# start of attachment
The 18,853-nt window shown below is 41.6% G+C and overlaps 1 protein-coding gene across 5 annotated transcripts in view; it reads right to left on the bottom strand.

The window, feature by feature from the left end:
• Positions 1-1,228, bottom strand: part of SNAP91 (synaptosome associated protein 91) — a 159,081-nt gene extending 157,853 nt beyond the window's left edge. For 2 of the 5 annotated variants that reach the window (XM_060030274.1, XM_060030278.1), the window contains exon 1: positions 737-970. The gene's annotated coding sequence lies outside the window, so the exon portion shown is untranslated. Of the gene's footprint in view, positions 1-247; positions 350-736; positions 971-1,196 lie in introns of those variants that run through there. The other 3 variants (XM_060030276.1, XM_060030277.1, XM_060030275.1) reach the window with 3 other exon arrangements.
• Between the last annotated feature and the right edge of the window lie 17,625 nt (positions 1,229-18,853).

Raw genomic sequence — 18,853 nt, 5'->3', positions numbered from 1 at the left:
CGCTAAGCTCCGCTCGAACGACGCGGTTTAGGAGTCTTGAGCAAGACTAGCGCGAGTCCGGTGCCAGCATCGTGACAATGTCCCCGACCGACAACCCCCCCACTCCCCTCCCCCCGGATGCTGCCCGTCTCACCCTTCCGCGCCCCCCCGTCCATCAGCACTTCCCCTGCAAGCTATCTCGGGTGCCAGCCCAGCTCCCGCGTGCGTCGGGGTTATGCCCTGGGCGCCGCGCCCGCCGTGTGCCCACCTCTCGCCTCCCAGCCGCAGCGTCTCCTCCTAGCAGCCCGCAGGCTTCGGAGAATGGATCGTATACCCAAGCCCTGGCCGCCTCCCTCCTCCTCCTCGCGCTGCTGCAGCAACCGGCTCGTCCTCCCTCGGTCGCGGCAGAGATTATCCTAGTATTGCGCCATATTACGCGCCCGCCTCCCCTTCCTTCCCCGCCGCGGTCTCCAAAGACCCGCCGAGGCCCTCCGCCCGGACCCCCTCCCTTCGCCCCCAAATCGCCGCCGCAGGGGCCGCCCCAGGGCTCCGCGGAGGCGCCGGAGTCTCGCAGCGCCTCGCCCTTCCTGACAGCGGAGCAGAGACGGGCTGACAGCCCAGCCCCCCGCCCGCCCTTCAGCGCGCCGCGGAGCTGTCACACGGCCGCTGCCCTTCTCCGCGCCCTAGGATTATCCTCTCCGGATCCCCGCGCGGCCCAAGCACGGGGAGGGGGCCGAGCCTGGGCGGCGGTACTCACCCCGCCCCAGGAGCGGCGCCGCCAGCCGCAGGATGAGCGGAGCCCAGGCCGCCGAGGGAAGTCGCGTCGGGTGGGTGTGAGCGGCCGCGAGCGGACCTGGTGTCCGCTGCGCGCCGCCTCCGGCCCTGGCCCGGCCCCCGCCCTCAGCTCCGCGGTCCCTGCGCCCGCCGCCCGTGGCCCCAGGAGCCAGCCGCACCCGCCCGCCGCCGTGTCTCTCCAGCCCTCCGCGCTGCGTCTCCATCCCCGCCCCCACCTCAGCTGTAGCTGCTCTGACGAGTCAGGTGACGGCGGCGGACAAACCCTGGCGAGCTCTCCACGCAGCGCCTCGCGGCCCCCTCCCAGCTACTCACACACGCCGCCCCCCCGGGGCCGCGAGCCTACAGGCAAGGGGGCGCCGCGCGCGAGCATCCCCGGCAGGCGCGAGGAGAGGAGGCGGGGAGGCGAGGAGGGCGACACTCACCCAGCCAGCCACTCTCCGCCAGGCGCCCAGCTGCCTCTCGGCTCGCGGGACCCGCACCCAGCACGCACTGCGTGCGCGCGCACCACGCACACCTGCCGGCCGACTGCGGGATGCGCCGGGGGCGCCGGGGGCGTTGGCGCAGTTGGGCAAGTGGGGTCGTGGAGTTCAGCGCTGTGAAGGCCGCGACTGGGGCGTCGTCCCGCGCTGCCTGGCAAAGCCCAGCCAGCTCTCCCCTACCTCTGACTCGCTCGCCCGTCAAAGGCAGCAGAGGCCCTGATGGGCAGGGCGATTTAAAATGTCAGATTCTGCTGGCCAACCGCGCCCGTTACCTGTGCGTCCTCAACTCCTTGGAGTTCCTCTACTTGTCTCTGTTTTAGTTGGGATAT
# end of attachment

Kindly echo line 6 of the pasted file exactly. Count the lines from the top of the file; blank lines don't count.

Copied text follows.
CGCTAAGCTCCGCTCGAACGACGCGGTTTAGGAGTCTTGAGCAAGACTAGCGCGAGTCCGGTGCCAGCATCGTGACAATGTCCCCGACCGACAACCCCCCCACTCCCCTCCCCCCGGATGCTGCCCGTCTCACCCTTCCGCGCCCCCCCGTCCATCAGCACTTCCCCTGCAAGCTATCTCGGGTGCCAGCCCAGCTCCCGCGTGCGTCGGGGTTATGCCCTGGGCGCCGCGCCCGCCGTGTGCCCACCTCTCGCCTCCCAGCCGCAGCGTCTCCTCCTAGCAGCCCGCAGGCTTCGGAGAATGGATCGTATACCCAAGCCCTGGCCGCCTCCCTCCTCCTCCTCGCGCTGCTGCAGCAACCGGCTCGTCCTCCCTCGGTCGCGGCAGAGATTATCCTAGTATTGCGCCATATTACGCGCCCGCCTCCCCTTCCTTCCCCGCCGCGGTCTCCAAAGACCCGCCGAGGCCCTCCGCCCGGACCCCCTCCCTTCGCCCCCAAATCGCCGCCGCAGGGGCCGCCCCAGGGCTCCGCGGAGGCGCCGGAGTCTCGCAGCGCCTCGCCCTTCCTGACAGCGGAGCAGAGACGGGCTGACAGCCCAGCCCCCCGCCCGCCCTTCAGCGCGCCGCGGAGCTGTCACACGGCCGCTGCCCTTCTCCGCGCCCTAGGATTATCCTCTCCGGATCCCCGCGCGGCCCAAGCACGGGGAGGGGGCCGAGCCTGGGCGGCGGTACTCACCCCGCCCCAGGAGCGGCGCCGCCAGCCGCAGGATGAGCGGAGCCCAGGCCGCCGAGGGAAGTCGCGTCGGGTGGGTGTGAGCGGCCGCGAGCGGACCTGGTGTCCGCTGCGCGCCGCCTCCGGCCCTGGCCCGGCCCCCGCCCTCAGCTCCGCGGTCCCTGCGCCCGCCGCCCGTGGCCCCAGGAGCCAGCCGCACCCGCCCGCCGCCGTGTCTCTCCAGCCCTCCGCGCTGCGTCTCCATCCCCGCCCCCACCTCAGCTGTAGCTGCTCTGACGAGTCAGGTGACGGCGGCGGACAAACCCTGGCGAGCTCTCCACGCAGCGCCTCGCGGCCCCCTCCCAGCTACTCACACACGCCGCCCCCCCGGGGCCGCGAGCCTACAGGCAAGGGGGCGCCGCGCGCGAGCATCCCCGGCAGGCGCGAGGAGAGGAGGCGGGGAGGCGAGGAGGGCGACACTCACCCAGCCAGCCACTCTCCGCCAGGCGCCCAGCTGCCTCTCGGCTCGCGGGACCCGCACCCAGCACGCACTGCGTGCGCGCGCACCACGCACACCTGCCGGCCGACTGCGGGATGCGCCGGGGGCGCCGGGGGCGTTGGCGCAGTTGGGCAAGTGGGGTCGTGGAGTTCAGCGCTGTGAAGGCCGCGACTGGGGCGTCGTCCCGCGCTGCCTGGCAAAGCCCAGCCAGCTCTCCCCTACCTCTGACTCGCTCGCCCGTCAAAGGCAGCAGAGGCCCTGATGGGCAGGGCGATTTAAAATGTCAGATTCTGCTGGCCAACCGCGCCCGTTACCTGTGCGTCCTCAACTCCTTGGAGTTCCTCTACTTGTCTCTGTTTTAGTTGGGATAT